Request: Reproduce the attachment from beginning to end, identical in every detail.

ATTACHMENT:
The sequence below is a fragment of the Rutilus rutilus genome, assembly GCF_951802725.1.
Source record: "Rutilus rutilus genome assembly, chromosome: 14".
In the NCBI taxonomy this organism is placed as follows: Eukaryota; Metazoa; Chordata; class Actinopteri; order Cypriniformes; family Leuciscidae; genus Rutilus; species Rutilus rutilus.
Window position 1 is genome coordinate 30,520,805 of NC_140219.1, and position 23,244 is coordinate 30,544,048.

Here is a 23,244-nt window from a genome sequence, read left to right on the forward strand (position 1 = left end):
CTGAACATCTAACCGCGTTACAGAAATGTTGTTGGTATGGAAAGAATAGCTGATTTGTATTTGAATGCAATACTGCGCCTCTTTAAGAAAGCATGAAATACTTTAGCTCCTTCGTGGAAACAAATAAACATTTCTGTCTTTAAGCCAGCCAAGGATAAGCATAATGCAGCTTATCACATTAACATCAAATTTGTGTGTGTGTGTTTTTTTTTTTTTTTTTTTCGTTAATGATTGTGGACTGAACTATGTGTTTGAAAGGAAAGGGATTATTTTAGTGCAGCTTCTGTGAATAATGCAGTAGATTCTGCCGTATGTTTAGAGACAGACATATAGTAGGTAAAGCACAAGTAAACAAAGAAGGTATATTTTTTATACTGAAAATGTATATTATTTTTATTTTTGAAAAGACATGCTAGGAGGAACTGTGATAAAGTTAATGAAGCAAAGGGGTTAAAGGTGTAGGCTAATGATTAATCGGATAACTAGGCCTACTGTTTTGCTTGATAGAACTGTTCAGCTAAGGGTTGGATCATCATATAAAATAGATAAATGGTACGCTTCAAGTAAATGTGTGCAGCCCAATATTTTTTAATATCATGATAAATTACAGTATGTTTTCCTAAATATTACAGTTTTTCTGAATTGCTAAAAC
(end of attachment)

The sequence below is a fragment of the Rutilus rutilus genome, assembly GCF_951802725.1.
Source record: "Rutilus rutilus genome assembly, chromosome: 14".
In the NCBI taxonomy this organism is placed as follows: Eukaryota; Metazoa; Chordata; class Actinopteri; order Cypriniformes; family Leuciscidae; genus Rutilus; species Rutilus rutilus.
Window position 1 is genome coordinate 30,520,805 of NC_140219.1, and position 23,244 is coordinate 30,544,048.

Here is a 23,244-nt window from a genome sequence, read left to right on the forward strand (position 1 = left end):
CTGAACATCTAACCGCGTTACAGAAATGTTGTTGGTATGGAAAGAATAGCTGATTTGTATTTGAATGCAATACTGCGCCTCTTTAAGAAAGCATGAAATACTTTAGCTCCTTCGTGGAAACAAATAAACATTTCTGTCTTTAAGCCAGCCAAGGATAAGCATAATGCAGCTTATCACATTAACATCAAATTTGTGTGTGTGTGTTTTTTTTTTTTTTTTTTTCGTTAATGATTGTGGACTGAACTATGTGTTTGAAAGGAAAGGGATTATTTTAGTGCAGCTTCTGTGAATAATGCAGTAGATTCTGCCGTATGTTTAGAGACAGACATATAGTAGGTAAAGCACAAGTAAACAAAGAAGGTATATTTTTTATACTGAAAATGTATATTATTTTTATTTTTGAAAAGACATGCTAGGAGGAACTGTGATAAAGTTAATGAAGCAAAGGGGTTAAAGGTGTAGGCTAATGATTAATCGGATAACTAGGCCTACTGTTTTGCTTGATAGAACTGTTCAGCTAAGGGTTGGATCATCATATAAAATAGATAAATGGTACGCTTCAAGTAAATGTGTGCAGCCCAATATTTTTTAATATCATGATAAATTACAGTATGTTTTCCTAAATATTACAGTTTTTCTGAATTGCTAAAAC